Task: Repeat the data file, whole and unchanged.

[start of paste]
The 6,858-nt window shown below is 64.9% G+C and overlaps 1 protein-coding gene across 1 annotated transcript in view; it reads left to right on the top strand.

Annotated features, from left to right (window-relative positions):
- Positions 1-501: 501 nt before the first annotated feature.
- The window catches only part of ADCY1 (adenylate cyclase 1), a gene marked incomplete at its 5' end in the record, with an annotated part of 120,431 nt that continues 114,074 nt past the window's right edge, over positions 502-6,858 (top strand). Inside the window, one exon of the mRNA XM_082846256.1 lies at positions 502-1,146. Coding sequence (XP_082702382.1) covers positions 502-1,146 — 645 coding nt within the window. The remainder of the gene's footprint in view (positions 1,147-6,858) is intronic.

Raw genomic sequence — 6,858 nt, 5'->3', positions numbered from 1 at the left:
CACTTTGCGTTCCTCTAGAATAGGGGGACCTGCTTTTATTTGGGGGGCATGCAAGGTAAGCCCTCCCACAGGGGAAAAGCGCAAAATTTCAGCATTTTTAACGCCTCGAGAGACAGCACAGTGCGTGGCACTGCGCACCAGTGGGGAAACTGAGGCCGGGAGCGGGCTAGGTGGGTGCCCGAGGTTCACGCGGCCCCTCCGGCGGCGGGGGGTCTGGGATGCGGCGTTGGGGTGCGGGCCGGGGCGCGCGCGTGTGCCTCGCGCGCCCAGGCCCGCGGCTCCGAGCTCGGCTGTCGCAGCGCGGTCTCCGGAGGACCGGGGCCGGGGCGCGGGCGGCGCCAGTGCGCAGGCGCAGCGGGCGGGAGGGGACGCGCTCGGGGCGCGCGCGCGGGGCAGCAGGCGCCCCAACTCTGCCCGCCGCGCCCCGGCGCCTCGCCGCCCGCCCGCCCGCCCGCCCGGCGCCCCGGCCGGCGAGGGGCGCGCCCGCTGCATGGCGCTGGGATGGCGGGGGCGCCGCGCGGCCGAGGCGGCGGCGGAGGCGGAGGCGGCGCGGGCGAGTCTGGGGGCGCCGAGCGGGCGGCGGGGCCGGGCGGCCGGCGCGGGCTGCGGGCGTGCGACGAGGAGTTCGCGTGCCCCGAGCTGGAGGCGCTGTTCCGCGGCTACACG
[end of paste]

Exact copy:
The 6,858-nt window shown below is 64.9% G+C and overlaps 1 protein-coding gene across 1 annotated transcript in view; it reads left to right on the top strand.

Annotated features, from left to right (window-relative positions):
- Positions 1-501: 501 nt before the first annotated feature.
- The window catches only part of ADCY1 (adenylate cyclase 1), a gene marked incomplete at its 5' end in the record, with an annotated part of 120,431 nt that continues 114,074 nt past the window's right edge, over positions 502-6,858 (top strand). Inside the window, one exon of the mRNA XM_082846256.1 lies at positions 502-1,146. Coding sequence (XP_082702382.1) covers positions 502-1,146 — 645 coding nt within the window. The remainder of the gene's footprint in view (positions 1,147-6,858) is intronic.

Raw genomic sequence — 6,858 nt, 5'->3', positions numbered from 1 at the left:
CACTTTGCGTTCCTCTAGAATAGGGGGACCTGCTTTTATTTGGGGGGCATGCAAGGTAAGCCCTCCCACAGGGGAAAAGCGCAAAATTTCAGCATTTTTAACGCCTCGAGAGACAGCACAGTGCGTGGCACTGCGCACCAGTGGGGAAACTGAGGCCGGGAGCGGGCTAGGTGGGTGCCCGAGGTTCACGCGGCCCCTCCGGCGGCGGGGGGTCTGGGATGCGGCGTTGGGGTGCGGGCCGGGGCGCGCGCGTGTGCCTCGCGCGCCCAGGCCCGCGGCTCCGAGCTCGGCTGTCGCAGCGCGGTCTCCGGAGGACCGGGGCCGGGGCGCGGGCGGCGCCAGTGCGCAGGCGCAGCGGGCGGGAGGGGACGCGCTCGGGGCGCGCGCGCGGGGCAGCAGGCGCCCCAACTCTGCCCGCCGCGCCCCGGCGCCTCGCCGCCCGCCCGCCCGCCCGCCCGGCGCCCCGGCCGGCGAGGGGCGCGCCCGCTGCATGGCGCTGGGATGGCGGGGGCGCCGCGCGGCCGAGGCGGCGGCGGAGGCGGAGGCGGCGCGGGCGAGTCTGGGGGCGCCGAGCGGGCGGCGGGGCCGGGCGGCCGGCGCGGGCTGCGGGCGTGCGACGAGGAGTTCGCGTGCCCCGAGCTGGAGGCGCTGTTCCGCGGCTACACG